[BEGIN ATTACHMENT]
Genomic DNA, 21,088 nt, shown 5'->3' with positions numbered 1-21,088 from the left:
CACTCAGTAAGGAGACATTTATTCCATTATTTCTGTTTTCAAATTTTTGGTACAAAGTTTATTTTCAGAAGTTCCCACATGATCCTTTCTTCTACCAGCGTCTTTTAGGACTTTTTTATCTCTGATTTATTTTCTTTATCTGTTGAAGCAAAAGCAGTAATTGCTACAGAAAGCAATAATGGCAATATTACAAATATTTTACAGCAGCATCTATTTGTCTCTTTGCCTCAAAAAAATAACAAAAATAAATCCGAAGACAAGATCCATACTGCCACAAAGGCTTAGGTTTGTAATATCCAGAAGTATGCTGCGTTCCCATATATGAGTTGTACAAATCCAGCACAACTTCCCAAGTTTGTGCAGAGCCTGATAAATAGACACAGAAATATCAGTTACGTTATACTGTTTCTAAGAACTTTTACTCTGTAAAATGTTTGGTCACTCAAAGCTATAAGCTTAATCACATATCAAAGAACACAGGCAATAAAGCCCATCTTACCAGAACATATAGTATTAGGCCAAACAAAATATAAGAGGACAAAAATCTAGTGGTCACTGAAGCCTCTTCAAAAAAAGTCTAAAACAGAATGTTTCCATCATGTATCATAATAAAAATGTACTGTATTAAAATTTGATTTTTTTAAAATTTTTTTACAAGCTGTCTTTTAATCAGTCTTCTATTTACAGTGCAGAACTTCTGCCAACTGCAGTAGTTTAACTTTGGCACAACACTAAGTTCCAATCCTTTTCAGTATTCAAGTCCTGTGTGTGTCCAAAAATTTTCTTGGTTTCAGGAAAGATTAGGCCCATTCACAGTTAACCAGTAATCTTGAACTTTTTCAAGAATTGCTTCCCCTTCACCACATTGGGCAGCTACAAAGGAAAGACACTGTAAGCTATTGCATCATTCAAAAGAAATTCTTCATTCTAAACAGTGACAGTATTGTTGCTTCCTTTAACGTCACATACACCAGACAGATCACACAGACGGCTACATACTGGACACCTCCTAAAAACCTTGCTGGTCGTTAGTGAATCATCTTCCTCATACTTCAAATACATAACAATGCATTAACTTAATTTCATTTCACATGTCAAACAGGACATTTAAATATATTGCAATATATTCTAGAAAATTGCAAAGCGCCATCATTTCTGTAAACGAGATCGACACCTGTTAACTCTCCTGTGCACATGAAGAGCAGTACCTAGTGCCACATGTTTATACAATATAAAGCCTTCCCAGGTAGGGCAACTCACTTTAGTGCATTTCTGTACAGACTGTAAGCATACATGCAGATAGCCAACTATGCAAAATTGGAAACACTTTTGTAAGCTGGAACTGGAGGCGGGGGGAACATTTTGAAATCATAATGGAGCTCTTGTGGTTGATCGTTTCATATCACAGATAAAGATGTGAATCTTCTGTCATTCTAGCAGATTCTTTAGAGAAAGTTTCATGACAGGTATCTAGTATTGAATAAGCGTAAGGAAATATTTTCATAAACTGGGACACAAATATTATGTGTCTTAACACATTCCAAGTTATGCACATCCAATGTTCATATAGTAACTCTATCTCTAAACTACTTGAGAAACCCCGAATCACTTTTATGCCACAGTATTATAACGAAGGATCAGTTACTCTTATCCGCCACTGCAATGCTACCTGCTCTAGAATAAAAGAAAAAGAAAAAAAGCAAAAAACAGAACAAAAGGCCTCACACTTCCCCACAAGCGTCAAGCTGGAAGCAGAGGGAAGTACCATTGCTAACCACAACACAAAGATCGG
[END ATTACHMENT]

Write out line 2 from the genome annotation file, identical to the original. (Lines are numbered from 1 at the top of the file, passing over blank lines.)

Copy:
CACTCAGTAAGGAGACATTTATTCCATTATTTCTGTTTTCAAATTTTTGGTACAAAGTTTATTTTCAGAAGTTCCCACATGATCCTTTCTTCTACCAGCGTCTTTTAGGACTTTTTTATCTCTGATTTATTTTCTTTATCTGTTGAAGCAAAAGCAGTAATTGCTACAGAAAGCAATAATGGCAATATTACAAATATTTTACAGCAGCATCTATTTGTCTCTTTGCCTCAAAAAAATAACAAAAATAAATCCGAAGACAAGATCCATACTGCCACAAAGGCTTAGGTTTGTAATATCCAGAAGTATGCTGCGTTCCCATATATGAGTTGTACAAATCCAGCACAACTTCCCAAGTTTGTGCAGAGCCTGATAAATAGACACAGAAATATCAGTTACGTTATACTGTTTCTAAGAACTTTTACTCTGTAAAATGTTTGGTCACTCAAAGCTATAAGCTTAATCACATATCAAAGAACACAGGCAATAAAGCCCATCTTACCAGAACATATAGTATTAGGCCAAACAAAATATAAGAGGACAAAAATCTAGTGGTCACTGAAGCCTCTTCAAAAAAAGTCTAAAACAGAATGTTTCCATCATGTATCATAATAAAAATGTACTGTATTAAAATTTGATTTTTTTAAAATTTTTTTACAAGCTGTCTTTTAATCAGTCTTCTATTTACAGTGCAGAACTTCTGCCAACTGCAGTAGTTTAACTTTGGCACAACACTAAGTTCCAATCCTTTTCAGTATTCAAGTCCTGTGTGTGTCCAAAAATTTTCTTGGTTTCAGGAAAGATTAGGCCCATTCACAGTTAACCAGTAATCTTGAACTTTTTCAAGAATTGCTTCCCCTTCACCACATTGGGCAGCTACAAAGGAAAGACACTGTAAGCTATTGCATCATTCAAAAGAAATTCTTCATTCTAAACAGTGACAGTATTGTTGCTTCCTTTAACGTCACATACACCAGACAGATCACACAGACGGCTACATACTGGACACCTCCTAAAAACCTTGCTGGTCGTTAGTGAATCATCTTCCTCATACTTCAAATACATAACAATGCATTAACTTAATTTCATTTCACATGTCAAACAGGACATTTAAATATATTGCAATATATTCTAGAAAATTGCAAAGCGCCATCATTTCTGTAAACGAGATCGACACCTGTTAACTCTCCTGTGCACATGAAGAGCAGTACCTAGTGCCACATGTTTATACAATATAAAGCCTTCCCAGGTAGGGCAACTCACTTTAGTGCATTTCTGTACAGACTGTAAGCATACATGCAGATAGCCAACTATGCAAAATTGGAAACACTTTTGTAAGCTGGAACTGGAGGCGGGGGGAACATTTTGAAATCATAATGGAGCTCTTGTGGTTGATCGTTTCATATCACAGATAAAGATGTGAATCTTCTGTCATTCTAGCAGATTCTTTAGAGAAAGTTTCATGACAGGTATCTAGTATTGAATAAGCGTAAGGAAATATTTTCATAAACTGGGACACAAATATTATGTGTCTTAACACATTCCAAGTTATGCACATCCAATGTTCATATAGTAACTCTATCTCTAAACTACTTGAGAAACCCCGAATCACTTTTATGCCACAGTATTATAACGAAGGATCAGTTACTCTTATCCGCCACTGCAATGCTACCTGCTCTAGAATAAAAGAAAAAGAAAAAAAGCAAAAAACAGAACAAAAGGCCTCACACTTCCCCACAAGCGTCAAGCTGGAAGCAGAGGGAAGTACCATTGCTAACCACAACACAAAGATCGG